George Davey Smith, M.D., D.Sc.

Professor of Clinical Epidemiology
Head, Epidemiology Division
University of Bristol
Email: KZ.Davey-Smith@bristol.ac.uk Discipline: Public Health, Epidemiology Expertise: Health Care Inequalities, Public and Population Health

Investigator Award
An Individual and Population Lifecourse Approach to the Determinants of Health
Award Year: 2001 Drs. Lynch and Smith will develop an individual and population lifecourse framework to better understand the two dominant features of population health - widening disparities existing simultaneously with overall improvements. Through analyses conducted at the individual, regional (states and regions within the U.S. and U.K.), and international levels, the investigators will examine how lifecourse influences affect a particular cohort, different cohorts over time, and disease trends among populations in wealthy nations and between the rich and poor within these countries. A range of exposures and health outcomes will be studied including low birth weight and such cause-specific morbidity and mortality indicators as CHD, stroke, COPD, asthma, TB, suicide, cirrhosis, accidental/violent deaths, and lung, breast, and stomach cancer. Findings should clarify those poor starts in life that can and cannot be overcome and assist in identifying targets for interventions.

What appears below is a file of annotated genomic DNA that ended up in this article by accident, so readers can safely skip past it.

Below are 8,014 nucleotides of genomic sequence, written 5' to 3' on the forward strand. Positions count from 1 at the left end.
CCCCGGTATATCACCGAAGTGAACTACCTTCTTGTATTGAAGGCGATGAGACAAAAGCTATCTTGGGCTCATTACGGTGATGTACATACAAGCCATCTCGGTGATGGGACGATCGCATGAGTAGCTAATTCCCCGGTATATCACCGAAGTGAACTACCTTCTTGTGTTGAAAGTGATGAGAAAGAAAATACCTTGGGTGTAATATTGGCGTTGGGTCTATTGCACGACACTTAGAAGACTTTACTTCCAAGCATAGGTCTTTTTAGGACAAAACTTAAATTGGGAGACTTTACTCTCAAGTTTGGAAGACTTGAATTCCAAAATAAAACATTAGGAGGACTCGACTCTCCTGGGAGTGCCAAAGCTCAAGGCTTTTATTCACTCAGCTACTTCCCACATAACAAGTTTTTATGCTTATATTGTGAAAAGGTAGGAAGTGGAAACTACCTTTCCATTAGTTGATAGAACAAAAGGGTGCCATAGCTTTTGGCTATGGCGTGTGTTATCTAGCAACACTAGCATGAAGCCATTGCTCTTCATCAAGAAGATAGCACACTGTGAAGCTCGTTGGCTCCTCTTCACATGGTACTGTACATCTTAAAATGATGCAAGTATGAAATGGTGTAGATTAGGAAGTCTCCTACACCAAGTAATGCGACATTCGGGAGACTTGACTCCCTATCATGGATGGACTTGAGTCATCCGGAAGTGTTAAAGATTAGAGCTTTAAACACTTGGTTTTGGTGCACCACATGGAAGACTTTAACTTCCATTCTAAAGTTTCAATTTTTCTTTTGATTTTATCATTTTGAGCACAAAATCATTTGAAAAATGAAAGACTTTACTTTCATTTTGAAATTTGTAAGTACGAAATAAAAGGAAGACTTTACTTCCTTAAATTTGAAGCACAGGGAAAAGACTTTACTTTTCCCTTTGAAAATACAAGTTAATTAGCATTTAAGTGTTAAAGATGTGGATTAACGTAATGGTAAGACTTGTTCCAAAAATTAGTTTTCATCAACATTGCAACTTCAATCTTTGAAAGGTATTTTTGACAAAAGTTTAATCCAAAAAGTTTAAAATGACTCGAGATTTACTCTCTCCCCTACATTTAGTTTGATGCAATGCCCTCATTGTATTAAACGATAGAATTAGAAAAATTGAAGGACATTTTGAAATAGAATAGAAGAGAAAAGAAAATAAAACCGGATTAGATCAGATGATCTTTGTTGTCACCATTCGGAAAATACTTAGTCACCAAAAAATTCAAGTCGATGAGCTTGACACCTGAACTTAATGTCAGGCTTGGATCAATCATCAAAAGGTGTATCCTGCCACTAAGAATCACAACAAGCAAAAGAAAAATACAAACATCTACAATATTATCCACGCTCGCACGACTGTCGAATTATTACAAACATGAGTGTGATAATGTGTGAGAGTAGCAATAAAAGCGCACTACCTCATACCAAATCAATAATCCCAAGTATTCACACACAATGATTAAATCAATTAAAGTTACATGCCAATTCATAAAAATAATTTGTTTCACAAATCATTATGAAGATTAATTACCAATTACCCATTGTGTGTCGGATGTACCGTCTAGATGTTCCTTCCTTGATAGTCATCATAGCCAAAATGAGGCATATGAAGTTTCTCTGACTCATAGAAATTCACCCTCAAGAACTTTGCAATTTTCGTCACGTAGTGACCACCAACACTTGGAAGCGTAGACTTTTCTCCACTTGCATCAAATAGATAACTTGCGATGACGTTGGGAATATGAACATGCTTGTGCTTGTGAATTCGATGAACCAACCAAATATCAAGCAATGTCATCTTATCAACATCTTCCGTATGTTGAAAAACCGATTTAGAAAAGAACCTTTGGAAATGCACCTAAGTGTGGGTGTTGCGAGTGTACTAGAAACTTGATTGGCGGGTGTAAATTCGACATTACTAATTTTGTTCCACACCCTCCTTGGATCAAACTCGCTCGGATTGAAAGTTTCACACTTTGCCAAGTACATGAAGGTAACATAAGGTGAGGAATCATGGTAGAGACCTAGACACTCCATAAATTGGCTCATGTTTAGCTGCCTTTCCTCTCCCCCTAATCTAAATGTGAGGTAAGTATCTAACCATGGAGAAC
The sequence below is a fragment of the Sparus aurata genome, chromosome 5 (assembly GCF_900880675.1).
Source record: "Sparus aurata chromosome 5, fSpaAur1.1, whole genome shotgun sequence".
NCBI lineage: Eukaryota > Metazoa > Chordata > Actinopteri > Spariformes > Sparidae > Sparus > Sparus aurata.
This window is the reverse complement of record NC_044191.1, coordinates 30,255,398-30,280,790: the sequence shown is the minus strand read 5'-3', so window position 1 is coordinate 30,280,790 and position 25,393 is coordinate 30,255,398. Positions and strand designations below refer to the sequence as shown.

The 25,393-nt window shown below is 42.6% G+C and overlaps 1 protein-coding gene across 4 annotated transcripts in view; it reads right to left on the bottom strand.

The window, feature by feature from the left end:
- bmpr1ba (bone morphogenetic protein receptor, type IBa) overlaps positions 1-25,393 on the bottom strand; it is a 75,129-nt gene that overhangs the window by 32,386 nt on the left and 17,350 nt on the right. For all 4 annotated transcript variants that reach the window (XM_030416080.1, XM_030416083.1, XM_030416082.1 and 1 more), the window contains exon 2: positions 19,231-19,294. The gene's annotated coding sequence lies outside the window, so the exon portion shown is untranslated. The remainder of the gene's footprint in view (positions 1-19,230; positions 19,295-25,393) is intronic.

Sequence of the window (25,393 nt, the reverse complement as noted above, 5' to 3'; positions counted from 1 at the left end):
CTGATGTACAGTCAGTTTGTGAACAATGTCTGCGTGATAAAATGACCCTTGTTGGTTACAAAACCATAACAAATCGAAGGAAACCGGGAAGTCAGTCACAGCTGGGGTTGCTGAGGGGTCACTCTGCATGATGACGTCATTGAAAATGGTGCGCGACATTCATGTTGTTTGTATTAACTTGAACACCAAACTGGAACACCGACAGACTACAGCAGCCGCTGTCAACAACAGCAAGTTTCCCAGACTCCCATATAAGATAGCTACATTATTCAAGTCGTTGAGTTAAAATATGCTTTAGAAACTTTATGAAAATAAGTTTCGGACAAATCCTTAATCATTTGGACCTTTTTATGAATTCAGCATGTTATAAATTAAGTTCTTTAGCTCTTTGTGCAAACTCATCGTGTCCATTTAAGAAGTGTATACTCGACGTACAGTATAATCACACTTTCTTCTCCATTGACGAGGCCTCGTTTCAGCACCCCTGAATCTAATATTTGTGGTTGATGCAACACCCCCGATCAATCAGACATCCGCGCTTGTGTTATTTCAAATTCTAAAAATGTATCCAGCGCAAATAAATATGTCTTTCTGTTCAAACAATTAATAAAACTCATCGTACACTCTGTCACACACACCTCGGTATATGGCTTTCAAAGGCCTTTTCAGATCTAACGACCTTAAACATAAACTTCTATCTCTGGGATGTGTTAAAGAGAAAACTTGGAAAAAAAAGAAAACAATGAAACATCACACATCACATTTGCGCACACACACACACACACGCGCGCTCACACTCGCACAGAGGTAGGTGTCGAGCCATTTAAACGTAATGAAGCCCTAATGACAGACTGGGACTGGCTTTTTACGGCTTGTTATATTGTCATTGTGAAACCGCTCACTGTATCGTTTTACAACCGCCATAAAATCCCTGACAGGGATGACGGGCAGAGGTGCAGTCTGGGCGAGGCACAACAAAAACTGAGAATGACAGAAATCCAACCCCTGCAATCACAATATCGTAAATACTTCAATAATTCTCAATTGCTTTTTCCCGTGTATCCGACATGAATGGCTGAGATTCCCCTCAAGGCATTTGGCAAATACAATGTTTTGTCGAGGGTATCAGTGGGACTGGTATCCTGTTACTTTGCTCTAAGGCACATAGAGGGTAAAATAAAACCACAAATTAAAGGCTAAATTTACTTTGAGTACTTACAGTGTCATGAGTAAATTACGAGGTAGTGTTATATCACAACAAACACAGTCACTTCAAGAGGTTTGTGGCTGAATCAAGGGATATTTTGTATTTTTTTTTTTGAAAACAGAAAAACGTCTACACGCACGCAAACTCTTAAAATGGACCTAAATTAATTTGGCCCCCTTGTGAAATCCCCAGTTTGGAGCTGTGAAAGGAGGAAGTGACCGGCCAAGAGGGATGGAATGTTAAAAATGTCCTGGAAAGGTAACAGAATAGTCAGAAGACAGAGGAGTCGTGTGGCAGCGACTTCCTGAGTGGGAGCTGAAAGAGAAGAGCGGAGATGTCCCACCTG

Background

George Davey Smith is professor of clinical epidemiology at the University of Bristol, honorary professor of public health at the University of Glasgow and visiting professor at the London School of Hygiene and Tropical Medicine. His major research interest relates to social inequalities in health and how these are generated by exposures acting over the entire lifecourse. Dr. Davey Smith has also worked on HIVAIDS prevention in Nicaragua and India and on issues around the history of epidemiology, meta-analysis, lay epidemiology and epidemiological methodology. He was elected a foreign associate of the Institute of Medicine in 2008. He is currently editor of the International Journal of Epidemiology.